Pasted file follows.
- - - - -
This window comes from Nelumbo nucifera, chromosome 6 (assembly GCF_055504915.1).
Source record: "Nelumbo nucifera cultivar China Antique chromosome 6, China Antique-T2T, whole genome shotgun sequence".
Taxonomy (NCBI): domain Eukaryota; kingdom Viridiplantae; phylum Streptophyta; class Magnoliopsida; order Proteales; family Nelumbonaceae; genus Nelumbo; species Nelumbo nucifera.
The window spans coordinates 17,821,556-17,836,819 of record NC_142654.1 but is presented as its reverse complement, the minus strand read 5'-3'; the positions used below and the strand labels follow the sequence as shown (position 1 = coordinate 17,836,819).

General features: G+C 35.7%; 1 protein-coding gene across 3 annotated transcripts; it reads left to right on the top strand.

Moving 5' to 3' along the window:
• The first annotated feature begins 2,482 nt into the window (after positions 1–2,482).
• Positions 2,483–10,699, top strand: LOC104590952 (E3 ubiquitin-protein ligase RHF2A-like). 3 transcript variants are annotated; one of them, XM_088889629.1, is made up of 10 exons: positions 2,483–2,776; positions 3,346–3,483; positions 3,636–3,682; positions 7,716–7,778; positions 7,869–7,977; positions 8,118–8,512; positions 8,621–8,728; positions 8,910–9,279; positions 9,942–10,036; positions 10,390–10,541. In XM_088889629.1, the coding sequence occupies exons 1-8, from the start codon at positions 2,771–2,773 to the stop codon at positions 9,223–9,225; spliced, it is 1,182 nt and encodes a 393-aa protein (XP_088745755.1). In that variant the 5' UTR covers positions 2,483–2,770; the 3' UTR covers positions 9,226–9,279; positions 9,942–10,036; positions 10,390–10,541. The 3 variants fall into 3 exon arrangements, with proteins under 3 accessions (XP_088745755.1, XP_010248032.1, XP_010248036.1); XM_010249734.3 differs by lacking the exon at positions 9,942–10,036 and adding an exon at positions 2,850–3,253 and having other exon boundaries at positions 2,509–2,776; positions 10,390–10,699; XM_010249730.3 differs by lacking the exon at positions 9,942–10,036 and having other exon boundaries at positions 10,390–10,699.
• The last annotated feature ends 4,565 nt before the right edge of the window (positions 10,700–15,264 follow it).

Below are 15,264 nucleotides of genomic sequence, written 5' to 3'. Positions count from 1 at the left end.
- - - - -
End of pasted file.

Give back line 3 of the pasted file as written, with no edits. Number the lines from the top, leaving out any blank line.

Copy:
Taxonomy (NCBI): domain Eukaryota; kingdom Viridiplantae; phylum Streptophyta; class Magnoliopsida; order Proteales; family Nelumbonaceae; genus Nelumbo; species Nelumbo nucifera.